TYPE II DIABETES: also called adult-onset diabetes or non- insulin dependent diabetes (NIDDM). Its cause is unknown but it is exacerbated by a diet rich in sweets and refined products and poor whole grains. The problem with TYPE II diabetes is not the lack of insulin, but rather its excessive or inadequate secretion. However, this excess insulin is ineffective in metabolizing glucose, since body cells are not sensitive to it. Type II diabetics tend to be obese.

Also, symptoms characteristic of Type 2 diabetes include those found in Type 1 diabetes, as well as repeated infections or skin sores that heal slowly or not at all, generalized tiredness, and tingling or numbness in the hands or feet. Adult type II diabetics also rarely respond well to an adequate anti-diabetic diet.

COMPLICATIONS OF DIABETES:

Whether or not enough insulin is produced (type 1diabetes) or that produced is ineffective (type II diabetes), blood glucose level is elevated, causing a variety of mid and long term complication. Obesity, arteriosclerosis, cardiac disease, hypertension, kidney failure, and retinal disorders with vision loss are the most frequent complications of diabetes.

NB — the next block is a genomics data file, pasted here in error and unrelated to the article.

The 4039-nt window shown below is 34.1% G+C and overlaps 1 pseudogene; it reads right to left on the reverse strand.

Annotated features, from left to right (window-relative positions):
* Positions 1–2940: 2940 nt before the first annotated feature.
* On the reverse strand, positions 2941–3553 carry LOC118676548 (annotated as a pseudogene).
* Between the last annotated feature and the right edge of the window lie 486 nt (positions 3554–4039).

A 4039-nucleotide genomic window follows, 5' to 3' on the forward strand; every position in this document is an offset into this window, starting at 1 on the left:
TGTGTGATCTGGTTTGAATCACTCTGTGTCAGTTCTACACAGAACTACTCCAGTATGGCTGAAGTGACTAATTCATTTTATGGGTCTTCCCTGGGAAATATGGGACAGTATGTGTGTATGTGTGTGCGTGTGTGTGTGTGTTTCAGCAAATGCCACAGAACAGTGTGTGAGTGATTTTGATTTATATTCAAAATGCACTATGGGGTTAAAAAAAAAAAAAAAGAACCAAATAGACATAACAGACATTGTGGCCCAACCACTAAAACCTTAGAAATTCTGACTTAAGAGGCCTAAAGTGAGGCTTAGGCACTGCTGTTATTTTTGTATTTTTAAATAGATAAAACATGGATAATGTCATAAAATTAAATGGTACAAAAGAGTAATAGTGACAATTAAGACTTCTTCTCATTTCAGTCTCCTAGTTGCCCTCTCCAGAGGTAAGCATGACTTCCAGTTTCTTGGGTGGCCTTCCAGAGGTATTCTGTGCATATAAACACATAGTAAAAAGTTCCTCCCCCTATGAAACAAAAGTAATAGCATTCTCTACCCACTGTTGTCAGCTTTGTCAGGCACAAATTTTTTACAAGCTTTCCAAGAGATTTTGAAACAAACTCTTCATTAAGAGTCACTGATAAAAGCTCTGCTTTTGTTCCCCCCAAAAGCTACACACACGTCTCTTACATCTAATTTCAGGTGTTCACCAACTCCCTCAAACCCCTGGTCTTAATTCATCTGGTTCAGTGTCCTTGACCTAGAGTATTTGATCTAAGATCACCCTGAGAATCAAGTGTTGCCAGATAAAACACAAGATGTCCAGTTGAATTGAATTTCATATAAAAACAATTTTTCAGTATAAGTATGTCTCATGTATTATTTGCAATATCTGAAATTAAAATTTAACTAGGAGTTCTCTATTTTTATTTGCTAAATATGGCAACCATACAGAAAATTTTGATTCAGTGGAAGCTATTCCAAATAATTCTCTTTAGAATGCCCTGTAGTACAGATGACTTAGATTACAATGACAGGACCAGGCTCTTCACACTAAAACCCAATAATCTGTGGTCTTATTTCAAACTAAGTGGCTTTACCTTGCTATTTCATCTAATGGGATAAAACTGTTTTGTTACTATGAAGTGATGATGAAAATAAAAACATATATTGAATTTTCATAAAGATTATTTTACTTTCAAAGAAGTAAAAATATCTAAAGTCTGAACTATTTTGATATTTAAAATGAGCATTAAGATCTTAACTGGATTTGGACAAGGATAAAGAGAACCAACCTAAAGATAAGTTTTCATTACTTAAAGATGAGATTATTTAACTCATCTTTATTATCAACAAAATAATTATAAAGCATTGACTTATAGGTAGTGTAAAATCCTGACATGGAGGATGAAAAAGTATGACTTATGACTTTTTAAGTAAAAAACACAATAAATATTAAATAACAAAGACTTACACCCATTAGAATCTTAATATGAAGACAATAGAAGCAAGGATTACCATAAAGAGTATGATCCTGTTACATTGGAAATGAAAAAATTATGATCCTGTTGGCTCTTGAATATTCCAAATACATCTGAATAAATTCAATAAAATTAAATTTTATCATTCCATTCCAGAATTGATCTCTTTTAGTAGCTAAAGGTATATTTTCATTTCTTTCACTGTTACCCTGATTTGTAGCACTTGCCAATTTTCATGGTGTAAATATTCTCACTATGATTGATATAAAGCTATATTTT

To avoid the complication of diabetes, your diet can deliver you totally with frequent blood glucose level control. Diabetics must be constant and careful with their diet for the rest of their lives.

The following foods help in controlling the blood glucose level which diabetics are advised to eat, which are:

POTATO:  Potatoes provide complex carbohydrates and fiber, which causes them to release glucose slowly during digestion. In controlled amounts, they are well tolerated by diabetics because they do not cause abrupt drops in blood glucose level.

AVOCADO: It helps in maintenance of adequate blood sugar level, reduces cholesterol and balances the fat composition in the blood all of which is particularly beneficial to diabetic.